Operation: Falafel London review: a fresh taste of home

The restaurant's namesake dish is one of the best in the city

UAE favourite Operation: Falafel has opened in London. Photo: Operation: Falafel
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London isn't showing the best version of itself as I hurry along Camden's Chalk Farm Road on a blustery day. Rain is bucketing down, soaking those caught unaware, but a yellow oasis is calling, the recently opened Operation: Falafel.

The Dubai export has so far spread its wings to Riyadh and New York, and recently added London to its portfolio of delivery and dine-in venues.

The setting isn't exactly cosy, with more of an industrial vibe designed to provide a quick place to scoff down your meal before heading out to the busy streets of North London. But with food served in less than five minutes, it doesn't need to be glamorous, just clean ― and it's gleaming.

Londoners are familiar with the likes of hummus and falafel – but they seek originality and authenticity
Manhal Naser, group chief executive and co-founder, AWJ Investments

The clientele meet the O:F slogan that "street food is for everyone". A man and his son devour pitas as a stuffed iguana — the boy's toy — watches on, and two men on their way to Camden's Roundhouse events space order takeaway. But the bulk of the restaurant's patrons will never meet the chefs, because they order online.

It's a shame, because the team are friendly and accommodating, assuring me that everything is made fresh to order.

Now, I've eaten at the original O:F in the UAE, so my expectations were high. On days when office life was too busy for a lunch break, I would order a chicken or falafel pita to eat at my desk.

So how does it compare to its older sibling?

It's in the name, but the stand-out item on the menu is the falafel. Diners can experience it in a variety of ways: in pitas, salad bowls or just glorious nuggets of goodness served with nothing but a to-die-for tahini dip or a choice of other sauces.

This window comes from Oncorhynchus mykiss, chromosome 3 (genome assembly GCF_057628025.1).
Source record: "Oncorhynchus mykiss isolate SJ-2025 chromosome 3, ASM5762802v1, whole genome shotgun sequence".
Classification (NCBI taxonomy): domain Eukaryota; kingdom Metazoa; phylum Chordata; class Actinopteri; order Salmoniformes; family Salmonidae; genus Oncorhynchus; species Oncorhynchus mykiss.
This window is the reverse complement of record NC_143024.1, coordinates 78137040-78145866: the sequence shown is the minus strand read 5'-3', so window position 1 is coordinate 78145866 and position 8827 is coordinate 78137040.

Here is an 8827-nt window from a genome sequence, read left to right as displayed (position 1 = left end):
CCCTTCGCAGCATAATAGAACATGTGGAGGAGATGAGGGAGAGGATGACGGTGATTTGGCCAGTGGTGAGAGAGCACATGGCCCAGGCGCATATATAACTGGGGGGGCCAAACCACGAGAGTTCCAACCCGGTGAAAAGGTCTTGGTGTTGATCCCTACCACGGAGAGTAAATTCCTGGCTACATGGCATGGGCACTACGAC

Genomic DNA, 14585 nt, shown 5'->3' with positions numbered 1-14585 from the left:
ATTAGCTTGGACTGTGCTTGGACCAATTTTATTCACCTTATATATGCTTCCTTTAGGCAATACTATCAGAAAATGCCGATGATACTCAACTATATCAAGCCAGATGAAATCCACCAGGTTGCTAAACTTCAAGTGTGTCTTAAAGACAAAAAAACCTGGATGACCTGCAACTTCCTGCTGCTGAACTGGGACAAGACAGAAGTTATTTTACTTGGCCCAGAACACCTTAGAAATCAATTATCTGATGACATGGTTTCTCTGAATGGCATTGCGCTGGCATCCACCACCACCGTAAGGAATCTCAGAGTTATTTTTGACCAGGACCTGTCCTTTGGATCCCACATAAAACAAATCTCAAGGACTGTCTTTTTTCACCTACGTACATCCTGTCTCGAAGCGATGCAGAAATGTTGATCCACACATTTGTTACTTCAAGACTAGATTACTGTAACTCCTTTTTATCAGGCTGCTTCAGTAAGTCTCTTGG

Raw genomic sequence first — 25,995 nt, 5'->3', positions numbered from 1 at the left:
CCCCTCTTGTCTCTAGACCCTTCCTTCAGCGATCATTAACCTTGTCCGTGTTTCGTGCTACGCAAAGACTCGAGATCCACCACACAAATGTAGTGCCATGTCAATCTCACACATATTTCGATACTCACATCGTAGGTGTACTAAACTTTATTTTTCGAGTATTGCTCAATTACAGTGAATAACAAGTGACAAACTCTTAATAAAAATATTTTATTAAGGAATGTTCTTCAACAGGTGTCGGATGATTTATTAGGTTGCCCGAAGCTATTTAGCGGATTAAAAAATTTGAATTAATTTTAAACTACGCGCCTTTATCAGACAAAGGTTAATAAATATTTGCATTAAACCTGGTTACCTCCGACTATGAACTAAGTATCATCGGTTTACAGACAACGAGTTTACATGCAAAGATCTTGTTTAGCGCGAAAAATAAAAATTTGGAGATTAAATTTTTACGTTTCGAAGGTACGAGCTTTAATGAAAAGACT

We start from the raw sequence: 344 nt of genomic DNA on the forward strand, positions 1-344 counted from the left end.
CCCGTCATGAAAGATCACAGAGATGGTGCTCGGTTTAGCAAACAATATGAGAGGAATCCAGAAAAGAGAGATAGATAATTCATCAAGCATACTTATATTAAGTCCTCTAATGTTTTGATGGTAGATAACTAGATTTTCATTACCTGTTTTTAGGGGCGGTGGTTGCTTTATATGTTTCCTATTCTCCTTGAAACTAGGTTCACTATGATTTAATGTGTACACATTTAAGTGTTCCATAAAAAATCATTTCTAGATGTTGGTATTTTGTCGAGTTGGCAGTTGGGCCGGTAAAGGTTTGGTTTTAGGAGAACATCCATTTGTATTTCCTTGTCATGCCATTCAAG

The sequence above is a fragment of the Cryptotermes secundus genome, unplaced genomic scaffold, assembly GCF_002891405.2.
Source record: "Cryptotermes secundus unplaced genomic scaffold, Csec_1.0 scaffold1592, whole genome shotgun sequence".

Many falafel joints in London and the rest of the UK cook their falafel earlier in the day and heat it up for customer orders. But at O:F the herby green balls of crushed chickpeas are moulded and fried to order, and it really shows.

Smooth and soft in the middle, with that unmistakable crispy crunch on the outside, they were magnificent. Served in portions of four, eight or 12 with a variety of sauces (my favourite being the classic tahini dip), they were so moreish I had to order some to take as a gift for a friend.

For the more adventurous, there are also stuffed falafel, topped with sesame seeds with onions and sumac inside.

With a nod to those wishing for something a little healthier than garlic sauce and bread, O:F also provides salad bowls, a popular lunchtime choice in the UAE starting to gain traction in the UK.

I was not in such a pious mood, so added sujuk fries to my order of chicken shawarma pita and falafels. They were just the sort of thing I imagine eating at 2am after a night on the tiles, but didn't bring the expected lethargy that fries with cheese and a meaty topping should.

The chicken pita was tasty enough, but lacked the punch and warmth of the shawarma served in other areas of the capital and, indeed, back in the UAE. There is also less on the menu in London, with favourites like manaeesh missing and a smaller selection of dips.

Staff say the first three months since opening have gone well, and there are plans to operate a "dark kitchen", with no front of house, in the west of the capital.

Manhal Naser, group chief executive and co-founder of AWJ Investments, Operation: Falafel's parent company, says London was an obvious choice for the brand to expand after the UAE, Riyadh and the US.

"Operation: Falafel is a brand based on a mission to share the real taste of Middle Eastern street food with the wider world, therefore we always have had a global goal, and this will continue," he says. "We know London has a thriving [food and beverage] market with a great acceptance and demand for Middle Eastern cuisine.

"Moreover, Londoners are familiar with the likes of hummus and falafel ― but they seek originality and authenticity, which we strive to provide."

Updated: November 11, 2022, 6:02 PM